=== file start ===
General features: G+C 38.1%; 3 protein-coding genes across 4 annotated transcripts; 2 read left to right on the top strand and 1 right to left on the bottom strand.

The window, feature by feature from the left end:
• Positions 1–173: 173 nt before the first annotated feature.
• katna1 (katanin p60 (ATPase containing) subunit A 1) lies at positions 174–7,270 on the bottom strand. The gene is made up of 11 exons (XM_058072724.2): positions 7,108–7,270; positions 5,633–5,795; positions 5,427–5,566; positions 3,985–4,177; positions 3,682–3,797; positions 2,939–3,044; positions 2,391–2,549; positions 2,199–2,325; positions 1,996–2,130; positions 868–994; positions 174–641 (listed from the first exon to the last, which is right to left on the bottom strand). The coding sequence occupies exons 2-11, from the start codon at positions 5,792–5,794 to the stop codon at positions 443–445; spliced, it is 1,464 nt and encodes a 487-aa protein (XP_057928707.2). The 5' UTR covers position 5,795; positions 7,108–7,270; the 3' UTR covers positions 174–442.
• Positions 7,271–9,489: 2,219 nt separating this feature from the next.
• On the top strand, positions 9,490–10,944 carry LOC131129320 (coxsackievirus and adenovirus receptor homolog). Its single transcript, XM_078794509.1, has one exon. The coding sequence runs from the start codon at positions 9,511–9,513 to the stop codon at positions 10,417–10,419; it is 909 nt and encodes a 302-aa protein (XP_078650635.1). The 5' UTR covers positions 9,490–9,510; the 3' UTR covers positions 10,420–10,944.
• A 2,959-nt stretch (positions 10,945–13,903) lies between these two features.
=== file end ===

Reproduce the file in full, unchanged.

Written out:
General features: G+C 38.1%; 3 protein-coding genes across 4 annotated transcripts; 2 read left to right on the top strand and 1 right to left on the bottom strand.

The window, feature by feature from the left end:
• Positions 1–173: 173 nt before the first annotated feature.
• katna1 (katanin p60 (ATPase containing) subunit A 1) lies at positions 174–7,270 on the bottom strand. The gene is made up of 11 exons (XM_058072724.2): positions 7,108–7,270; positions 5,633–5,795; positions 5,427–5,566; positions 3,985–4,177; positions 3,682–3,797; positions 2,939–3,044; positions 2,391–2,549; positions 2,199–2,325; positions 1,996–2,130; positions 868–994; positions 174–641 (listed from the first exon to the last, which is right to left on the bottom strand). The coding sequence occupies exons 2-11, from the start codon at positions 5,792–5,794 to the stop codon at positions 443–445; spliced, it is 1,464 nt and encodes a 487-aa protein (XP_057928707.2). The 5' UTR covers position 5,795; positions 7,108–7,270; the 3' UTR covers positions 174–442.
• Positions 7,271–9,489: 2,219 nt separating this feature from the next.
• On the top strand, positions 9,490–10,944 carry LOC131129320 (coxsackievirus and adenovirus receptor homolog). Its single transcript, XM_078794509.1, has one exon. The coding sequence runs from the start codon at positions 9,511–9,513 to the stop codon at positions 10,417–10,419; it is 909 nt and encodes a 302-aa protein (XP_078650635.1). The 5' UTR covers positions 9,490–9,510; the 3' UTR covers positions 10,420–10,944.
• A 2,959-nt stretch (positions 10,945–13,903) lies between these two features.